• I find I can sometimes get a bit bogged down by reading too much advice rather than just getting on with things, but TP’s words are very encouraging to me. As he says, the important thing is to write even when you don’t know where you’re going. I like that way of operating.

    • I would like to read his non-fiction, I’ve only read his novels so far. I was just thinking yesterday that I must have read more of TP’s words than just about anyone else’s because he was so prolific. It’s strange to think that what he wrote has filled my mind so much, but I certainly don’t regret it.

  2. I’ve not read his work, but was inspired by what he wrote about his writing process…guess it is all about writing…getting the words down…then you can edit, adjust, add to it…but you have to get the words down first… thanks for the inspiration and I will look for his books.

  3. An amazingly inspiration man …so cool looking …so different …so glad to have lived in his life time and yet ,I am ashamed to say! I haven’t read one of his books…I can not believe it . I read books till they come out of my ears , children’s books included , and for some reason not his . I got one from the library once and I couldn’t get on with it …I think my head was somewhere else . You know what … I consider myself lucky and one up on all those dedicated fans , you included ,..think of all that catch up I can do when you and the others have read them all he he just joking …lovely man sadly missed . Thank you for remembering him and bringing his works to our attention.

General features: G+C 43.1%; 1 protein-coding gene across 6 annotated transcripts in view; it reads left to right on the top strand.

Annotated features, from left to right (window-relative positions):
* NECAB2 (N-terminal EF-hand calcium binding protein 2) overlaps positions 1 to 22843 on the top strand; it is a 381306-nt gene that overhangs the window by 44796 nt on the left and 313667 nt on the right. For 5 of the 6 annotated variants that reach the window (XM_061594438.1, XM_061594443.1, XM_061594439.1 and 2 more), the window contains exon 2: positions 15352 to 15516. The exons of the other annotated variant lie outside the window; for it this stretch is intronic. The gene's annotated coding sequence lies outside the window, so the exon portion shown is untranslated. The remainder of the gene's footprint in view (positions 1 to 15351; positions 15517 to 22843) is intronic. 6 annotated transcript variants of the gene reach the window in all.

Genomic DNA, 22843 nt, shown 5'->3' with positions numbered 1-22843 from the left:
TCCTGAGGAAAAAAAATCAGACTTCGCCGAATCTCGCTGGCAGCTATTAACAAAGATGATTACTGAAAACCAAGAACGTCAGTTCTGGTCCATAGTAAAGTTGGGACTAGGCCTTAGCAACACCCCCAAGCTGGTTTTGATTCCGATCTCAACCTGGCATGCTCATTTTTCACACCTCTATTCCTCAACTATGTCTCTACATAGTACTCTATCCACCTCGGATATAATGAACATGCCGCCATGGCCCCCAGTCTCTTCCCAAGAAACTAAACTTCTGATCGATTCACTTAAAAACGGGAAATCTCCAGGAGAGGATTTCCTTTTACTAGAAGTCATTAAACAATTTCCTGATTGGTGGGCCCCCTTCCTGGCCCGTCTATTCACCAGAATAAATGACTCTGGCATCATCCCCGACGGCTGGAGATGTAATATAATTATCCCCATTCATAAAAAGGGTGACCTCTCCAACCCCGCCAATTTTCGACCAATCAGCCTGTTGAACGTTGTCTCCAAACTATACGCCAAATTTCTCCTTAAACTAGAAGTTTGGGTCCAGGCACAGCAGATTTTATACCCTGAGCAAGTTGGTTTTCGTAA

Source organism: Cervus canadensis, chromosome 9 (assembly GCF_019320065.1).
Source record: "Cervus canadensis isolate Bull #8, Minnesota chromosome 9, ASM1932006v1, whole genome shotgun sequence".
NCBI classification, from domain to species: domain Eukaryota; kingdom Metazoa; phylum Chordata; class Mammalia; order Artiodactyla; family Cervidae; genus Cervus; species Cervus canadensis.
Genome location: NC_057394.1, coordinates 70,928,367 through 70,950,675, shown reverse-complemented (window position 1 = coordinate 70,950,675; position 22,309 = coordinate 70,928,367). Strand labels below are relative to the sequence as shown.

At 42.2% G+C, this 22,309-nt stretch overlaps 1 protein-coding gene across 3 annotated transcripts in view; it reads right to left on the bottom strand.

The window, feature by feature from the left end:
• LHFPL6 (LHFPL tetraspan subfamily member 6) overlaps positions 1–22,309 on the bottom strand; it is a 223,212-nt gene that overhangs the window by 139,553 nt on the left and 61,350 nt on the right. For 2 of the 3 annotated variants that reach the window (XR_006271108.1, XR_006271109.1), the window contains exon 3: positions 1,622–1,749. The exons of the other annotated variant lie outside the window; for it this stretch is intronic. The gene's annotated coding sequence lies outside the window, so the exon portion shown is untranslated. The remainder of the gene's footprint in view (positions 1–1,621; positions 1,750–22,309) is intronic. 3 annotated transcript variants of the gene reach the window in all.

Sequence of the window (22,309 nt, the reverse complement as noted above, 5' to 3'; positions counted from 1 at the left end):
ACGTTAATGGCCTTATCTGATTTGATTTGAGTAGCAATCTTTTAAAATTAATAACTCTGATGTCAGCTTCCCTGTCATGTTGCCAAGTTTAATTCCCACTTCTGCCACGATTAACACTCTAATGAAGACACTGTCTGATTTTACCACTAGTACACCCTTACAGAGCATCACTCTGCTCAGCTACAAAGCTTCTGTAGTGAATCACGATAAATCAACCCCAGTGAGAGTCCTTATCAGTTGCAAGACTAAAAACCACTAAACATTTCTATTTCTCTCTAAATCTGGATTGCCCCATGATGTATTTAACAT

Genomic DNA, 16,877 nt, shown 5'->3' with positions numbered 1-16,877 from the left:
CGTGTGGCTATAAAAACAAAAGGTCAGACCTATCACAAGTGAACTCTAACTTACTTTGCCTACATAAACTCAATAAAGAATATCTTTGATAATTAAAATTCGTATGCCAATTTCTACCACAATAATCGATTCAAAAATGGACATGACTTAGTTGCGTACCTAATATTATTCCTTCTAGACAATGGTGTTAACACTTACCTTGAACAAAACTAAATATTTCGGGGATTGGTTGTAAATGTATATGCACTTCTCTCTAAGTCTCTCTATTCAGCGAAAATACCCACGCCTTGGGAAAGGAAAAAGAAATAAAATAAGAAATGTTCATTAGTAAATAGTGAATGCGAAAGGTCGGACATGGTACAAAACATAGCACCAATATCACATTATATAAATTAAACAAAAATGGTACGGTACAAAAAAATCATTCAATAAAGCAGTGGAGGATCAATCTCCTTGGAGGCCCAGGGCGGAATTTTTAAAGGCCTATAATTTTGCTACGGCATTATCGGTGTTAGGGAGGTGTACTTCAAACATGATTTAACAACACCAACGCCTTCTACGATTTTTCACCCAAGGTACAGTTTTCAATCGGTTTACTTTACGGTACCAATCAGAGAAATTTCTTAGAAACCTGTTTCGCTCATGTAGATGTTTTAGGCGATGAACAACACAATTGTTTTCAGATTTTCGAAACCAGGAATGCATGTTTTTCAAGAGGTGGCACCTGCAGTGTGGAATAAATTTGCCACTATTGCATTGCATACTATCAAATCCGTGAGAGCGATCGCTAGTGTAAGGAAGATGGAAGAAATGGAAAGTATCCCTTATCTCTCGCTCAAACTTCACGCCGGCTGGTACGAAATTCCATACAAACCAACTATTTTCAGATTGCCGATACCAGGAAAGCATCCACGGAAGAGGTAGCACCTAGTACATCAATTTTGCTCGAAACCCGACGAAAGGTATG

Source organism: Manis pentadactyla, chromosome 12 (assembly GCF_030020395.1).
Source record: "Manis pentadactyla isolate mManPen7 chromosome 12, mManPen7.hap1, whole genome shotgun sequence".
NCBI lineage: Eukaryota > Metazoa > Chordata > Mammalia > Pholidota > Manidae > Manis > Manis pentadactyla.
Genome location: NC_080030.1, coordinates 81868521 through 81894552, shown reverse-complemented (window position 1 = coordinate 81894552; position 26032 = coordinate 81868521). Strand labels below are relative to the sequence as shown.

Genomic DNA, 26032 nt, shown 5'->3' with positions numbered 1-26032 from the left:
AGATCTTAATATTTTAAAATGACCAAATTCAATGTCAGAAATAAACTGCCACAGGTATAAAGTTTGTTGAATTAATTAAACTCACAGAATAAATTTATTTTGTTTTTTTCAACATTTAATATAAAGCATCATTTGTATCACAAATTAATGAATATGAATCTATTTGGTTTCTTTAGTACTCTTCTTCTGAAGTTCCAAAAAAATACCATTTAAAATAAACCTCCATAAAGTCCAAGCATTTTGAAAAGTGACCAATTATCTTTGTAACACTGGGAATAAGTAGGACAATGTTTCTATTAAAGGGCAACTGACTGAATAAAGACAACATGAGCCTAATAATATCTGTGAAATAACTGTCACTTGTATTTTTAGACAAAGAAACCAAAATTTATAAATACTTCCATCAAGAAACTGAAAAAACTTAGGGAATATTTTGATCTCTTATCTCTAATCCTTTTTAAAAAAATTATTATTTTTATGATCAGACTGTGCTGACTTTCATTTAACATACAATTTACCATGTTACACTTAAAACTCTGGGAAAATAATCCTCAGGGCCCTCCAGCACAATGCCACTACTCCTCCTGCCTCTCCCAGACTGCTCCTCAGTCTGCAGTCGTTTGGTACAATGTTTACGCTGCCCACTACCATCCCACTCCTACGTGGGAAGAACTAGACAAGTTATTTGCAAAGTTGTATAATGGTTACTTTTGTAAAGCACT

Cherryxxxxx

  4. I wonder which one you tried. Some are more gripping than others. My favourite children’s ones are the Johnny Maxwell series (‘Only you can save mankind’, ‘Johnny and the dead’, and ‘Johnny and the bomb’) and in the Discworld series I particularly enjoyed ‘Reaper Man’, ‘Mort’, ‘Hogfather’, ‘Men at Arms’, ‘Witches Abroad’, ‘Going Postal’…I’d better stop or I’ll end up naming them all. The only one I’ve never been able to get right through is the first Discworld one, The Colour of Money, but I think they got better after that (or more to my taste). He was a fine man, and I don’t think it’s a coincidence that we’re all more aware of Alzheimer’s Disease now, because he did a lot to raise awareness of it. He will be much missed by many people worldwide, but you’re right, it has been a privilege to live in his lifetime.

  5. A very sad loss, I agree, Lorna. I think Terry Pratchett faced dementia with great courage and dignity. I am interested to read about his approach to writing novels – it’s reassuring to know that you don’t have to start out with a clear plan of everything!

    • Very true, Jo, it must have been extremely difficult for him and yet he made the best of it. I was much impressed that when he could no longer write with a pen or use a keyboard he said that dictating was a far better way of writing, although it must have been enormously difficult to make that transition. He struck me as a very positive person, determined to enjoy life whatever the circumstances. I take great comfort from his lack of planning when it comes to novel writing.

  6. My husband was an avid fan of Pratchett but I have to say that I didn’t appeciate the couple of books I read. Not my style of humour.

    • That’s one of Josh Kirby’s book covers. He designed the Discworld book jackets for many years, until he died in 2001. I believe the American versions of the books don’t have the same covers, which seems a pity because the covers make the books instantly recognisable. You might enjoy Discworld Annie, I would certainly recommend giving it a go. If you do like it there’s plenty to read, thanks to Pratchett’s enormous output.